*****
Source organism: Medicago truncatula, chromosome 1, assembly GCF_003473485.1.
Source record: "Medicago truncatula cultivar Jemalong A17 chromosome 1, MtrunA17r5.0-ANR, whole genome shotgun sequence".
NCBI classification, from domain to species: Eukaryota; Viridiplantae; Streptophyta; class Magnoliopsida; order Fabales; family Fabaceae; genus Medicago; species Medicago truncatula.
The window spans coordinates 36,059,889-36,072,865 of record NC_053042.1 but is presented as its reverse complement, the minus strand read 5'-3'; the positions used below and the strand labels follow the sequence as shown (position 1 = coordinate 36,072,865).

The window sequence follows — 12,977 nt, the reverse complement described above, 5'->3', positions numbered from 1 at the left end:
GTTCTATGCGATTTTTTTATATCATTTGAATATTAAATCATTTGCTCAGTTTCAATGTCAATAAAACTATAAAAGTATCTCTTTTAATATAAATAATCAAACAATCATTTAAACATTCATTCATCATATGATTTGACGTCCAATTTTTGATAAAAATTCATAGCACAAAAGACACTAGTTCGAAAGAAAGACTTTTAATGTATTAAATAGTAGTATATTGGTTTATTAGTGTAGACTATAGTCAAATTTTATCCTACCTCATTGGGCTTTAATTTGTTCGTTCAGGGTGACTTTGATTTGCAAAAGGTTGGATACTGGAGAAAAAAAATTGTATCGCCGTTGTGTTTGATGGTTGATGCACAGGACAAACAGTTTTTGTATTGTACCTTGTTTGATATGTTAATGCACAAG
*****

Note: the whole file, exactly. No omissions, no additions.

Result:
Source organism: Medicago truncatula, chromosome 1, assembly GCF_003473485.1.
Source record: "Medicago truncatula cultivar Jemalong A17 chromosome 1, MtrunA17r5.0-ANR, whole genome shotgun sequence".
NCBI classification, from domain to species: Eukaryota; Viridiplantae; Streptophyta; class Magnoliopsida; order Fabales; family Fabaceae; genus Medicago; species Medicago truncatula.
The window spans coordinates 36,059,889-36,072,865 of record NC_053042.1 but is presented as its reverse complement, the minus strand read 5'-3'; the positions used below and the strand labels follow the sequence as shown (position 1 = coordinate 36,072,865).

The window sequence follows — 12,977 nt, the reverse complement described above, 5'->3', positions numbered from 1 at the left end:
GTTCTATGCGATTTTTTTATATCATTTGAATATTAAATCATTTGCTCAGTTTCAATGTCAATAAAACTATAAAAGTATCTCTTTTAATATAAATAATCAAACAATCATTTAAACATTCATTCATCATATGATTTGACGTCCAATTTTTGATAAAAATTCATAGCACAAAAGACACTAGTTCGAAAGAAAGACTTTTAATGTATTAAATAGTAGTATATTGGTTTATTAGTGTAGACTATAGTCAAATTTTATCCTACCTCATTGGGCTTTAATTTGTTCGTTCAGGGTGACTTTGATTTGCAAAAGGTTGGATACTGGAGAAAAAAAATTGTATCGCCGTTGTGTTTGATGGTTGATGCACAGGACAAACAGTTTTTGTATTGTACCTTGTTTGATATGTTAATGCACAAG